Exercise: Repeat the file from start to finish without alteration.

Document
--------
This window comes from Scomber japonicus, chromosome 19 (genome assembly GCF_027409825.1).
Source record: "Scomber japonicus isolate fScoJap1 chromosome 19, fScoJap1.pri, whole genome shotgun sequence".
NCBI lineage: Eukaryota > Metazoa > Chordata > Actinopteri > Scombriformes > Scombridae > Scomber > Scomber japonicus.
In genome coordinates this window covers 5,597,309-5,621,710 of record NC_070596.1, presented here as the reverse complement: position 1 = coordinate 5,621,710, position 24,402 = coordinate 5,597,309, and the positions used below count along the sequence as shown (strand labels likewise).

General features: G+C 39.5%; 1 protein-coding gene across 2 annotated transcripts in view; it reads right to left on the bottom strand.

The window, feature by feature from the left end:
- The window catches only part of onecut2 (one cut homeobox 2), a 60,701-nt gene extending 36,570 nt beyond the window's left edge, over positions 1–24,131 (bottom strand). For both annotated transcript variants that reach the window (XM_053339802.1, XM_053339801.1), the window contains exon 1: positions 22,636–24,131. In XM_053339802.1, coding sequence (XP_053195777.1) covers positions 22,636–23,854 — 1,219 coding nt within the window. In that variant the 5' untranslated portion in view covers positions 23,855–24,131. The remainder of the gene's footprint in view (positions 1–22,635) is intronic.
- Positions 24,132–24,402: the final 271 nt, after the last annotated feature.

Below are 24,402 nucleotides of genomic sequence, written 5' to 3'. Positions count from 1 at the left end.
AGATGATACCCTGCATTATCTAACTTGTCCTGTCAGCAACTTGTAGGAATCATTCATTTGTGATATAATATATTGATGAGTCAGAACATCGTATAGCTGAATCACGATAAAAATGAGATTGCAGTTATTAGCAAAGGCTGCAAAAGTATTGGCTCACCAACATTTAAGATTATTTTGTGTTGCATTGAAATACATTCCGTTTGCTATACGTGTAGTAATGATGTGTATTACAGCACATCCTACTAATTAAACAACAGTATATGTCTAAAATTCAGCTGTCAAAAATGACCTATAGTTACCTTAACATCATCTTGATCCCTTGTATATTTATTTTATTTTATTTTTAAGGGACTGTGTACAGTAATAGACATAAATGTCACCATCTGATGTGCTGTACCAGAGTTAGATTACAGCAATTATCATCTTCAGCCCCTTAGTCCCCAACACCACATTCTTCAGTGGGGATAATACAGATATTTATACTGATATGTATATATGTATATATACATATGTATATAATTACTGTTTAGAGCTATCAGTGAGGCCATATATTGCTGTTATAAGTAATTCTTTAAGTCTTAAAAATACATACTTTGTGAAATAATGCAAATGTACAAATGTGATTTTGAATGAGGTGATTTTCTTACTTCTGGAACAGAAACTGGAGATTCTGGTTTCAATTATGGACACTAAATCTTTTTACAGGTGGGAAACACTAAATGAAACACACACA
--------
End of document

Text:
This window comes from Scomber japonicus, chromosome 19 (genome assembly GCF_027409825.1).
Source record: "Scomber japonicus isolate fScoJap1 chromosome 19, fScoJap1.pri, whole genome shotgun sequence".
NCBI lineage: Eukaryota > Metazoa > Chordata > Actinopteri > Scombriformes > Scombridae > Scomber > Scomber japonicus.
In genome coordinates this window covers 5,597,309-5,621,710 of record NC_070596.1, presented here as the reverse complement: position 1 = coordinate 5,621,710, position 24,402 = coordinate 5,597,309, and the positions used below count along the sequence as shown (strand labels likewise).

General features: G+C 39.5%; 1 protein-coding gene across 2 annotated transcripts in view; it reads right to left on the bottom strand.

The window, feature by feature from the left end:
- The window catches only part of onecut2 (one cut homeobox 2), a 60,701-nt gene extending 36,570 nt beyond the window's left edge, over positions 1–24,131 (bottom strand). For both annotated transcript variants that reach the window (XM_053339802.1, XM_053339801.1), the window contains exon 1: positions 22,636–24,131. In XM_053339802.1, coding sequence (XP_053195777.1) covers positions 22,636–23,854 — 1,219 coding nt within the window. In that variant the 5' untranslated portion in view covers positions 23,855–24,131. The remainder of the gene's footprint in view (positions 1–22,635) is intronic.
- Positions 24,132–24,402: the final 271 nt, after the last annotated feature.

Below are 24,402 nucleotides of genomic sequence, written 5' to 3'. Positions count from 1 at the left end.
AGATGATACCCTGCATTATCTAACTTGTCCTGTCAGCAACTTGTAGGAATCATTCATTTGTGATATAATATATTGATGAGTCAGAACATCGTATAGCTGAATCACGATAAAAATGAGATTGCAGTTATTAGCAAAGGCTGCAAAAGTATTGGCTCACCAACATTTAAGATTATTTTGTGTTGCATTGAAATACATTCCGTTTGCTATACGTGTAGTAATGATGTGTATTACAGCACATCCTACTAATTAAACAACAGTATATGTCTAAAATTCAGCTGTCAAAAATGACCTATAGTTACCTTAACATCATCTTGATCCCTTGTATATTTATTTTATTTTATTTTTAAGGGACTGTGTACAGTAATAGACATAAATGTCACCATCTGATGTGCTGTACCAGAGTTAGATTACAGCAATTATCATCTTCAGCCCCTTAGTCCCCAACACCACATTCTTCAGTGGGGATAATACAGATATTTATACTGATATGTATATATGTATATATACATATGTATATAATTACTGTTTAGAGCTATCAGTGAGGCCATATATTGCTGTTATAAGTAATTCTTTAAGTCTTAAAAATACATACTTTGTGAAATAATGCAAATGTACAAATGTGATTTTGAATGAGGTGATTTTCTTACTTCTGGAACAGAAACTGGAGATTCTGGTTTCAATTATGGACACTAAATCTTTTTACAGGTGGGAAACACTAAATGAAACACACACA